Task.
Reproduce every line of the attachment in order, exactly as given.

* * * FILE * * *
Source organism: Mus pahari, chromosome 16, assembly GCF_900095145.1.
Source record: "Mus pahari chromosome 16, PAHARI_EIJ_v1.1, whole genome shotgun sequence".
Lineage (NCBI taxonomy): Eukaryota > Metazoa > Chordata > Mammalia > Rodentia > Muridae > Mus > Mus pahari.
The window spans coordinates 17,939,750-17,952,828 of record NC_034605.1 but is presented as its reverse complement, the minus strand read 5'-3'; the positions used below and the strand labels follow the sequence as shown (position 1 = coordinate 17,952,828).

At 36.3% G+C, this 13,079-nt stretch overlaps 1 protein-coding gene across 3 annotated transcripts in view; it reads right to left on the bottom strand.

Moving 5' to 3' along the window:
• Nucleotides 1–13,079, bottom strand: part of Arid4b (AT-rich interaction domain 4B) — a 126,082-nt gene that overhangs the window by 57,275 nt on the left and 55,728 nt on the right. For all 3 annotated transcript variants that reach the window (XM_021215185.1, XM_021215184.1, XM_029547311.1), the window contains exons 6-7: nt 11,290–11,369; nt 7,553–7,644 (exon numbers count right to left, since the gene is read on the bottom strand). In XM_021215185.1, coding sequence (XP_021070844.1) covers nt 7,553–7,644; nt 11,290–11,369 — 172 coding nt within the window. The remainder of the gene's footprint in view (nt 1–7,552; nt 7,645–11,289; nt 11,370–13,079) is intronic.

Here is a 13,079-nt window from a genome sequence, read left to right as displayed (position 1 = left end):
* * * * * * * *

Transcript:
Source organism: Mus pahari, chromosome 16, assembly GCF_900095145.1.
Source record: "Mus pahari chromosome 16, PAHARI_EIJ_v1.1, whole genome shotgun sequence".
Lineage (NCBI taxonomy): Eukaryota > Metazoa > Chordata > Mammalia > Rodentia > Muridae > Mus > Mus pahari.
The window spans coordinates 17,939,750-17,952,828 of record NC_034605.1 but is presented as its reverse complement, the minus strand read 5'-3'; the positions used below and the strand labels follow the sequence as shown (position 1 = coordinate 17,952,828).

At 36.3% G+C, this 13,079-nt stretch overlaps 1 protein-coding gene across 3 annotated transcripts in view; it reads right to left on the bottom strand.

Moving 5' to 3' along the window:
• Nucleotides 1–13,079, bottom strand: part of Arid4b (AT-rich interaction domain 4B) — a 126,082-nt gene that overhangs the window by 57,275 nt on the left and 55,728 nt on the right. For all 3 annotated transcript variants that reach the window (XM_021215185.1, XM_021215184.1, XM_029547311.1), the window contains exons 6-7: nt 11,290–11,369; nt 7,553–7,644 (exon numbers count right to left, since the gene is read on the bottom strand). In XM_021215185.1, coding sequence (XP_021070844.1) covers nt 7,553–7,644; nt 11,290–11,369 — 172 coding nt within the window. The remainder of the gene's footprint in view (nt 1–7,552; nt 7,645–11,289; nt 11,370–13,079) is intronic.

Here is a 13,079-nt window from a genome sequence, read left to right as displayed (position 1 = left end):